Talking about the “things that matter most” on September 19
“Now as they went on their way, he entered a certain village, where a woman named Martha welcomed him into her home. She had a sister named Mary, who sat at the Lord’s feet and listened to what he was saying. But Martha was distracted by her many tasks; so she came to him and asked, “Lord, do you not care that my sister has left me to do all the work by myself? Tell her then to help me.” But the Lord answered her, “Martha, Martha, you are worried and distracted by many things; there is need of only one thing. Mary has chosen the better part, which will not be taken away from her.”
What usually happens when this passage is discussed is that the speaker or writer immediately comes to the defense of Martha. Some point out that she was a saint (which she was), and others note that she was simply seeking to serve Jesus (which she was). I can’t know the individual motivations behind this tendency, but, regardless, the softening of Martha’s error in judgment runs contrary to what the Holy Spirit is working to reveal to us here.
We know that Martha is a good and holy woman, who is doing a good thing in her desire to serve Christ. Yet Jesus’ rebuke in this passage is harsh — which should not cause us to recoil, but instead inspire us to lean in and pay close attention.
Imagine yourself in Martha’s shoes, rushing around to care for Jesus with diligence and love. Christ knew the inner workings of her heart. He knew her desires, intent and concerns. He had the opportunity to honor her efforts, but he didn’t; quite the opposite.
Nebraska Alum: ‘I Am A Virgin. I’m Not Ashamed To Say That’
September 18, 2013 5:02 PM
|Giants corner Prince Amukamara kneels on the field after defeating
the Patriots in Super Bowl XLVI at Lucas Oil Stadium on
Feb. 5, 2012 in Indianapolis. (Photo by Joe Robbins/Getty Images)
NEW YORK (CBSNewYork) –
Tim Tebow is long gone from this town.
But Giants cornerback Prince Amukamara is now being compared to Tebow, who was released by the on Aug. 31.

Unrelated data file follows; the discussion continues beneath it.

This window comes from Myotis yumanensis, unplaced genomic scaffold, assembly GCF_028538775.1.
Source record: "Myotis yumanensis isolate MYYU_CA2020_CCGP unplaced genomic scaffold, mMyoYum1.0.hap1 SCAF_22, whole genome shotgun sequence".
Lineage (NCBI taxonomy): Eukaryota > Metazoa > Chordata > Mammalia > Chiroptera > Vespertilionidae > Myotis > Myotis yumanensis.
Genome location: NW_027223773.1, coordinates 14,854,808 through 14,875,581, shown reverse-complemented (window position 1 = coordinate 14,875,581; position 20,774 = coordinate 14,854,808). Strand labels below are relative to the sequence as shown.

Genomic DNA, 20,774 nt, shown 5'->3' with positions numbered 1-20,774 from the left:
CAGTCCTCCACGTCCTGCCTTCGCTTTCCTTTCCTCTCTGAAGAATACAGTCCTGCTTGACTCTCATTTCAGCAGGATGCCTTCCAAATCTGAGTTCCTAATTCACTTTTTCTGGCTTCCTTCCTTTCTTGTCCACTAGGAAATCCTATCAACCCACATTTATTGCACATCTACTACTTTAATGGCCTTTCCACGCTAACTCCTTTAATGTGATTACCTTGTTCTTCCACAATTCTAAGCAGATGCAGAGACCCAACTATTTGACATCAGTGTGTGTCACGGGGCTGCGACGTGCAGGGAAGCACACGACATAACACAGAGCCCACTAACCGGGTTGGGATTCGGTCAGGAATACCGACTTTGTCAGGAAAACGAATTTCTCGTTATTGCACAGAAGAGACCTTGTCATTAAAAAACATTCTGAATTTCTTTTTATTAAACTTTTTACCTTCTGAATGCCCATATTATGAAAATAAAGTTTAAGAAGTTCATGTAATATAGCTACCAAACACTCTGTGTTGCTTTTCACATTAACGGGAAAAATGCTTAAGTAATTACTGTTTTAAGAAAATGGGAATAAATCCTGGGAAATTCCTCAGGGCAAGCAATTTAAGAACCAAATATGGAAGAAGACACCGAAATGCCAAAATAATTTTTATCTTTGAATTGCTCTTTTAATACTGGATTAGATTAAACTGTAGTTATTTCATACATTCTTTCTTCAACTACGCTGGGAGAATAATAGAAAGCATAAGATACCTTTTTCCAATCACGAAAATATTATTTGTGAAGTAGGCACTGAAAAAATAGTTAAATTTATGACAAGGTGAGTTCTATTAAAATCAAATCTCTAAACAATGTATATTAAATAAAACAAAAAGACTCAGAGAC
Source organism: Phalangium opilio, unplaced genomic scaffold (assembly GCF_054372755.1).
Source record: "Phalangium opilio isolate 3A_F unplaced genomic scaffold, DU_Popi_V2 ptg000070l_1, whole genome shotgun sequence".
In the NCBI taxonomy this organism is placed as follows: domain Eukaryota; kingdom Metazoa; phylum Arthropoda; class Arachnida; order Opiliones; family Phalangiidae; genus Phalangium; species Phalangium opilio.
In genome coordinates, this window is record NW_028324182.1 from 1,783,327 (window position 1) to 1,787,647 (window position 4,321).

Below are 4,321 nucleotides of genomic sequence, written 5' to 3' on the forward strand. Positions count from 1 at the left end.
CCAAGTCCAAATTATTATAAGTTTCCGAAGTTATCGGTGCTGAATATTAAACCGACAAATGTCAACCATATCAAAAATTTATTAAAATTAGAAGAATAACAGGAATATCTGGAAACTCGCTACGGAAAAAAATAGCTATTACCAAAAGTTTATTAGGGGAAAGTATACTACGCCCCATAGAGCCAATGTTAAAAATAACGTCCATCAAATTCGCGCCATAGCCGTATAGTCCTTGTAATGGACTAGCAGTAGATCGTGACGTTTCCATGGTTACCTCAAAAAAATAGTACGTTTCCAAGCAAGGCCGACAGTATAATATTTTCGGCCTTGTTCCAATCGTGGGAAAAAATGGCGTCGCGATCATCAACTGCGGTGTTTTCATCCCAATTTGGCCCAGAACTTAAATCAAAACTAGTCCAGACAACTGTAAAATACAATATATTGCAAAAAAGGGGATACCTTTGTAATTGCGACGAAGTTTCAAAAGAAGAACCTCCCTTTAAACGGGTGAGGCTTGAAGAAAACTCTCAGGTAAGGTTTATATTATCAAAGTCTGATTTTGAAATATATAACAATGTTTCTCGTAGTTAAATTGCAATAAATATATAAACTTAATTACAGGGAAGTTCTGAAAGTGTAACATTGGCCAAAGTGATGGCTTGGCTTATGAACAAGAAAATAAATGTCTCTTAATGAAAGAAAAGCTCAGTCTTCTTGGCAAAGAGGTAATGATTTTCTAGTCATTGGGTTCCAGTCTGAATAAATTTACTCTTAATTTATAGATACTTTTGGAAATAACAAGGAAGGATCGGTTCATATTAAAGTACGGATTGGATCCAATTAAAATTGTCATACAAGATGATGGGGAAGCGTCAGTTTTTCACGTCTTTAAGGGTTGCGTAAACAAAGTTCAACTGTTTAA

The comparison doesn’t have to do with their play on the field, but rather their actions off the field.
Big Blue’s first-round draft pick in 2011 told Muscle and Fitness that he never drinks alcohol, and is to staying celibate.
With that has come a nickname.
“Yeah, some people call me the black Tim Tebow,” the 24-year-old told the magazine. “I am a virgin. I’m not ashamed to say that.”
The Super Bowl XLVI champion is engaged, and he met his fiancee when he was out dancing at SL in the Meatpacking District – although it took some encouragement from his peers.
“(Teammates) Corey Webster and Aaron Ross made me go back,” Amukamara told Muscle and Fitness. ”They were like, ‘Go say something to her!’ And they were cheering me on. She thought we were all rowdy and drunk and she didn’t pay us any attention. Then, later, I was waiting for Ahmad (Bradshaw) and she came by and we struck up a conversation.
“I asked her for her address because when someone asks for your number, it might be too personal and you might not want to give it. But if you ask for their email address, they’ll give it. I was right.”
Amukamara will likely imbibe for the first time in the coming months.
“I still haven’t had a drink,” the Nebraska alum said. “I told my fiance that I’ll probably take my first drink at my bachelor party. I grew up Catholic, so it just started out as one of those things. I’d think, ‘If I do this, maybe I can get to heaven,’ so I said no drinks, no sex, all the big things.”
That’s the title of an article at The Science of Relationships. The article itself covers a few different topics related to this theme, but the thing that struck me was a recognition by secular professionals that a lack of chastity (not the way they put it, of course, but still) is bad for relationships. To [Read More...]
Talking about the “things that matter most” on September 18
4:00 – 6:00 – Direct to My Desk
Today we open the phone lines and let you set the agenda with your questions and comments. As always, we have topics we will bring up for discussion but the show only works with your input. Some topics include the complete lack of any context when reporting in “priestly sex abuse,” an Evangelical leader saying Catholics are not Christians, the continued ignorance over the Pope’s remarks on celibacy and the trend of young people knowing less and less about religion in general. Be ready to call 877-573-7825.
Ah, Garry Wills. My favorite professorial poseur and religious rebel-without-a clue. He’s back with a new argument for using books as kindling in the form of a doorstop titled, Why Priests? A Failed Tradition. Stephen Colbert has some fun with him on the topic the other day and does a fairly good job responding (although [Read More...]